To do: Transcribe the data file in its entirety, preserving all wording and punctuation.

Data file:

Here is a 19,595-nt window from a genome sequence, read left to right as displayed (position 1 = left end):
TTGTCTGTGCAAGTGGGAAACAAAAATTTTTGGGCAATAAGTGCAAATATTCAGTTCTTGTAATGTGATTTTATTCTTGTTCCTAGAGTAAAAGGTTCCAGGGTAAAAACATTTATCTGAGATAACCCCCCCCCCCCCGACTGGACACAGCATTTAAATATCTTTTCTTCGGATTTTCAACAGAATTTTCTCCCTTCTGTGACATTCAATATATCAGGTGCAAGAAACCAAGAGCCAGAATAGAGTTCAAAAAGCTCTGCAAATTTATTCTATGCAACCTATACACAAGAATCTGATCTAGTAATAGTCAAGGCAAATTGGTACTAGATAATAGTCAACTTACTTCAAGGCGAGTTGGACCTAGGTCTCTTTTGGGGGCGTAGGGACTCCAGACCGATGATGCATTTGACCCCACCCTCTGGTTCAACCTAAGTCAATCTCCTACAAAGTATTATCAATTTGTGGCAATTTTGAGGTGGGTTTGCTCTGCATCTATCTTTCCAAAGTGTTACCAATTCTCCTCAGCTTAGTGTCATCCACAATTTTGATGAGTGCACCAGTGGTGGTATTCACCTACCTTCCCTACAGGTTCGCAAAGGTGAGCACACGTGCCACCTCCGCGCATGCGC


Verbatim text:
Here is a 19,595-nt window from a genome sequence, read left to right as displayed (position 1 = left end):
TTGTCTGTGCAAGTGGGAAACAAAAATTTTTGGGCAATAAGTGCAAATATTCAGTTCTTGTAATGTGATTTTATTCTTGTTCCTAGAGTAAAAGGTTCCAGGGTAAAAACATTTATCTGAGATAACCCCCCCCCCCCCGACTGGACACAGCATTTAAATATCTTTTCTTCGGATTTTCAACAGAATTTTCTCCCTTCTGTGACATTCAATATATCAGGTGCAAGAAACCAAGAGCCAGAATAGAGTTCAAAAAGCTCTGCAAATTTATTCTATGCAACCTATACACAAGAATCTGATCTAGTAATAGTCAAGGCAAATTGGTACTAGATAATAGTCAACTTACTTCAAGGCGAGTTGGACCTAGGTCTCTTTTGGGGGCGTAGGGACTCCAGACCGATGATGCATTTGACCCCACCCTCTGGTTCAACCTAAGTCAATCTCCTACAAAGTATTATCAATTTGTGGCAATTTTGAGGTGGGTTTGCTCTGCATCTATCTTTCCAAAGTGTTACCAATTCTCCTCAGCTTAGTGTCATCCACAATTTTGATGAGTGCACCAGTGGTGGTATTCACCTACCTTCCCTACAGGTTCGCAAAGGTGAGCACACGTGCCACCTCCGCGCATGCGC